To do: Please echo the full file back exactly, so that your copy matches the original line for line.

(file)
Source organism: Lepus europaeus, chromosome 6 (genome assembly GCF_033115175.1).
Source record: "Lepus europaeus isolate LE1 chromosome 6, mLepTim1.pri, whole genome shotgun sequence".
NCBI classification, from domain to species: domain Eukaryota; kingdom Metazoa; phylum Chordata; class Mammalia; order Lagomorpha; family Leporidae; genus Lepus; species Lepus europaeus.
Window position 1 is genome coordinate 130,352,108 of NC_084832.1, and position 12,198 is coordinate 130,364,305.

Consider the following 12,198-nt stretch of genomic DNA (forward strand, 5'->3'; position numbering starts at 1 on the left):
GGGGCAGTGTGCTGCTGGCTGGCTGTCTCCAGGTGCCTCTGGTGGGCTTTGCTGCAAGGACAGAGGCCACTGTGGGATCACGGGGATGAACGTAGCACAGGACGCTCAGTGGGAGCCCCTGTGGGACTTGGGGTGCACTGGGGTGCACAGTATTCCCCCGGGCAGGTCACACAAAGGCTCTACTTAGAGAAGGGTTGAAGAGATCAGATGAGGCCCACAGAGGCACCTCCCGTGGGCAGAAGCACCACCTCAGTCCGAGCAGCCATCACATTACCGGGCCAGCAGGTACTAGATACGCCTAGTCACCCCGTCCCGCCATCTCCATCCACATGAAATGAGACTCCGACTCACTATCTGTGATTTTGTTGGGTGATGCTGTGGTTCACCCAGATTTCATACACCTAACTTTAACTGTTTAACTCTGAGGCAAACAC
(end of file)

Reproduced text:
Source organism: Lepus europaeus, chromosome 6 (genome assembly GCF_033115175.1).
Source record: "Lepus europaeus isolate LE1 chromosome 6, mLepTim1.pri, whole genome shotgun sequence".
NCBI classification, from domain to species: domain Eukaryota; kingdom Metazoa; phylum Chordata; class Mammalia; order Lagomorpha; family Leporidae; genus Lepus; species Lepus europaeus.
Window position 1 is genome coordinate 130,352,108 of NC_084832.1, and position 12,198 is coordinate 130,364,305.

Consider the following 12,198-nt stretch of genomic DNA (forward strand, 5'->3'; position numbering starts at 1 on the left):
GGGGCAGTGTGCTGCTGGCTGGCTGTCTCCAGGTGCCTCTGGTGGGCTTTGCTGCAAGGACAGAGGCCACTGTGGGATCACGGGGATGAACGTAGCACAGGACGCTCAGTGGGAGCCCCTGTGGGACTTGGGGTGCACTGGGGTGCACAGTATTCCCCCGGGCAGGTCACACAAAGGCTCTACTTAGAGAAGGGTTGAAGAGATCAGATGAGGCCCACAGAGGCACCTCCCGTGGGCAGAAGCACCACCTCAGTCCGAGCAGCCATCACATTACCGGGCCAGCAGGTACTAGATACGCCTAGTCACCCCGTCCCGCCATCTCCATCCACATGAAATGAGACTCCGACTCACTATCTGTGATTTTGTTGGGTGATGCTGTGGTTCACCCAGATTTCATACACCTAACTTTAACTGTTTAACTCTGAGGCAAACAC